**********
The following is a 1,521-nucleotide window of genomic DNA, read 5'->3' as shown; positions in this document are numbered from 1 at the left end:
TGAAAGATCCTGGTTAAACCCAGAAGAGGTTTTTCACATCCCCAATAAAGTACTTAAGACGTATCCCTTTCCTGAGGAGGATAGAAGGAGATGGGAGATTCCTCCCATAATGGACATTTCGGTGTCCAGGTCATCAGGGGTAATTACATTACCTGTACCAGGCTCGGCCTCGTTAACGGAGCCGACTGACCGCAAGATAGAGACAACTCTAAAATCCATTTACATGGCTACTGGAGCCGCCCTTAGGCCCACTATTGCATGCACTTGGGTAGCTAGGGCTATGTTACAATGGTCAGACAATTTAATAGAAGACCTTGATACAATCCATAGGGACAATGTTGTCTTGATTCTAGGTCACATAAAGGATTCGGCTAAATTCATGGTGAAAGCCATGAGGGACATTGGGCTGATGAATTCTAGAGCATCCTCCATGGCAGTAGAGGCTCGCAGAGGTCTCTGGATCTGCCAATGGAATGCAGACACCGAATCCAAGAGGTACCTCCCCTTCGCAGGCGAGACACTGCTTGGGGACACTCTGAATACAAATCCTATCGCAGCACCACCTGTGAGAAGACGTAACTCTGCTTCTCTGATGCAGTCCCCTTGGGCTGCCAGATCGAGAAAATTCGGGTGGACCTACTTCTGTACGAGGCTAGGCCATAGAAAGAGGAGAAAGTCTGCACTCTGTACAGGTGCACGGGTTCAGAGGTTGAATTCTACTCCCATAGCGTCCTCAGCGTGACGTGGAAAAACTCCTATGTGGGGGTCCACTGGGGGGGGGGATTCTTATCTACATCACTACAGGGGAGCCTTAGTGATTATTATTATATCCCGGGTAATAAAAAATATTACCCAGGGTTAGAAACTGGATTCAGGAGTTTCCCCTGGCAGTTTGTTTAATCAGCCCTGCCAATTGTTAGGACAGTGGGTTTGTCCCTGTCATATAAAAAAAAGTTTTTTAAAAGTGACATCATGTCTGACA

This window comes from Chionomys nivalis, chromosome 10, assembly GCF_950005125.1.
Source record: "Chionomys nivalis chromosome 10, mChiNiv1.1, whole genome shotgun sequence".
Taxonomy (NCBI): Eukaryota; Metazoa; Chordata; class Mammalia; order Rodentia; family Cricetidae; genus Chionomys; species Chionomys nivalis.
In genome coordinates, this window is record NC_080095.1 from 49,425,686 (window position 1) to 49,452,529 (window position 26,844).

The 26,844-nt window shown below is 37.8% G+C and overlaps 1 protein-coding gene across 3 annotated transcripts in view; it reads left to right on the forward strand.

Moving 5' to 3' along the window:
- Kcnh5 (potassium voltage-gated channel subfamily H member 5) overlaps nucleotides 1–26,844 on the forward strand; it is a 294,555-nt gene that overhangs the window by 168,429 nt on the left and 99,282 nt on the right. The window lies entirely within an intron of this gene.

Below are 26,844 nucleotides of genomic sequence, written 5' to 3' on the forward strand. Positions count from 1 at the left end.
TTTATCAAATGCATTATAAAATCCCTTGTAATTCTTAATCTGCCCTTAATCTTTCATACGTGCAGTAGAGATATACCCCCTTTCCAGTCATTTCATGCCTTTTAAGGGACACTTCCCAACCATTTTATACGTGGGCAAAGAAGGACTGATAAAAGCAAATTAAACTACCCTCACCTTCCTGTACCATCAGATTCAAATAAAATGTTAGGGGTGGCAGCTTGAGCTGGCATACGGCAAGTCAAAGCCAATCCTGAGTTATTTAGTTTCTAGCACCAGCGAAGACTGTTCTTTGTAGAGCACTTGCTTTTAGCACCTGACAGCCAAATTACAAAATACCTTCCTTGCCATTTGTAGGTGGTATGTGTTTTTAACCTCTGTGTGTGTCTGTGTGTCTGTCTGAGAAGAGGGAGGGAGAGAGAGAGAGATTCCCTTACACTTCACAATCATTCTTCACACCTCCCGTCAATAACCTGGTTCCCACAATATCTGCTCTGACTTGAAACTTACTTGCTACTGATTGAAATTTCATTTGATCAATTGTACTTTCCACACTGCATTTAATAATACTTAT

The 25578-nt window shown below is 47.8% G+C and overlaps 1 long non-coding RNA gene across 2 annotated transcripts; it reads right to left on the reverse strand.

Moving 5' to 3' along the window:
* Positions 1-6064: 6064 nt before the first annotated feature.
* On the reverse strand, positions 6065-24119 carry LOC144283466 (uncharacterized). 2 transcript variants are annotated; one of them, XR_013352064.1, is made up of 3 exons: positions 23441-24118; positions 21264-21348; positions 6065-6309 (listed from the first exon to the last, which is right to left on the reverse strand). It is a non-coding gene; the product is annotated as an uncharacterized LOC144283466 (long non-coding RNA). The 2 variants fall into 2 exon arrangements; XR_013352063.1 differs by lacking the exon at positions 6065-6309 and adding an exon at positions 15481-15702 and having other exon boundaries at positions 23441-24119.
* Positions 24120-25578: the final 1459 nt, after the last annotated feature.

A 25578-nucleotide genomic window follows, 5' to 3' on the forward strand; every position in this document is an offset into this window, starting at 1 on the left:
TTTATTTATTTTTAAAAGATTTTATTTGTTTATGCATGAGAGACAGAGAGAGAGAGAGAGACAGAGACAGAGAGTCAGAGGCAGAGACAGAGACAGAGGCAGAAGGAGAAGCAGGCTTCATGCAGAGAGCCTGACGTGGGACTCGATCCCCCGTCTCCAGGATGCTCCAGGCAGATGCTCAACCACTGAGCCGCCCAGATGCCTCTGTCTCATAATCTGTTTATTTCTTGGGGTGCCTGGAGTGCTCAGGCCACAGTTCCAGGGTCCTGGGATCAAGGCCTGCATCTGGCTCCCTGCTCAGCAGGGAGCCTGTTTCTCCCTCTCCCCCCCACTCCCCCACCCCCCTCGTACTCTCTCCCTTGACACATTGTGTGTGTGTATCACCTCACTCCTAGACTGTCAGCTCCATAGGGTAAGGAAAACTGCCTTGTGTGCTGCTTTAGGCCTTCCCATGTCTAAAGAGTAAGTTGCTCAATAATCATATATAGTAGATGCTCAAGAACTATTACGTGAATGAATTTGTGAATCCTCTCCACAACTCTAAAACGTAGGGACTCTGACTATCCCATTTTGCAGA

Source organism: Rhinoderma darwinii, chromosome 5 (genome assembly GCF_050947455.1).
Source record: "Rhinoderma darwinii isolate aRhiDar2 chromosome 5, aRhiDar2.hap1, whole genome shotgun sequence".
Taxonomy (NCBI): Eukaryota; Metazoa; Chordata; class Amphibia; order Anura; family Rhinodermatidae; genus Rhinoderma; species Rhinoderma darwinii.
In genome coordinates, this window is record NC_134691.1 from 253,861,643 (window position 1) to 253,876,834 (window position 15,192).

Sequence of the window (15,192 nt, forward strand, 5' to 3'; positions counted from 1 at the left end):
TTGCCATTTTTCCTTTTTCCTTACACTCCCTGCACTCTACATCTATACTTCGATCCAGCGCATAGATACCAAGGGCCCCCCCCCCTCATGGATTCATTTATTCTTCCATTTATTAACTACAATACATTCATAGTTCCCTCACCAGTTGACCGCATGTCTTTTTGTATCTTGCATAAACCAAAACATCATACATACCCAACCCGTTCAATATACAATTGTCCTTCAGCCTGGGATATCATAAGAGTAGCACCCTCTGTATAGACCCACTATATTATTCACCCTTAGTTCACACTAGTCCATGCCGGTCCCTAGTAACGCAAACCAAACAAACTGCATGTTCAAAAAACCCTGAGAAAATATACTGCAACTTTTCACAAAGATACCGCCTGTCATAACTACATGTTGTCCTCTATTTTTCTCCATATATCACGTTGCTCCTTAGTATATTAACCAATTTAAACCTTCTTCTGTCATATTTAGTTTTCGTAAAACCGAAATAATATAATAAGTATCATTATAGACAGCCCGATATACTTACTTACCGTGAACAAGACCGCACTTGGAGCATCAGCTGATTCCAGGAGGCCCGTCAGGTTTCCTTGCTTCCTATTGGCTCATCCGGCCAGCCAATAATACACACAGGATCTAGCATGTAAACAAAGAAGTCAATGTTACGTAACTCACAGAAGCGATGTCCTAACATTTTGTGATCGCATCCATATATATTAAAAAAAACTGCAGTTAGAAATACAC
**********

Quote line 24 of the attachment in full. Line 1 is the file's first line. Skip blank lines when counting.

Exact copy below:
TTGCCATTTTTCCTTTTTCCTTACACTCCCTGCACTCTACATCTATACTTCGATCCAGCGCATAGATACCAAGGGCCCCCCCCCCTCATGGATTCATTTATTCTTCCATTTATTAACTACAATACATTCATAGTTCCCTCACCAGTTGACCGCATGTCTTTTTGTATCTTGCATAAACCAAAACATCATACATACCCAACCCGTTCAATATACAATTGTCCTTCAGCCTGGGATATCATAAGAGTAGCACCCTCTGTATAGACCCACTATATTATTCACCCTTAGTTCACACTAGTCCATGCCGGTCCCTAGTAACGCAAACCAAACAAACTGCATGTTCAAAAAACCCTGAGAAAATATACTGCAACTTTTCACAAAGATACCGCCTGTCATAACTACATGTTGTCCTCTATTTTTCTCCATATATCACGTTGCTCCTTAGTATATTAACCAATTTAAACCTTCTTCTGTCATATTTAGTTTTCGTAAAACCGAAATAATATAATAAGTATCATTATAGACAGCCCGATATACTTACTTACCGTGAACAAGACCGCACTTGGAGCATCAGCTGATTCCAGGAGGCCCGTCAGGTTTCCTTGCTTCCTATTGGCTCATCCGGCCAGCCAATAATACACACAGGATCTAGCATGTAAACAAAGAAGTCAATGTTACGTAACTCACAGAAGCGATGTCCTAACATTTTGTGATCGCATCCATATATATTAAAAAAAACTGCAGTTAGAAATACAC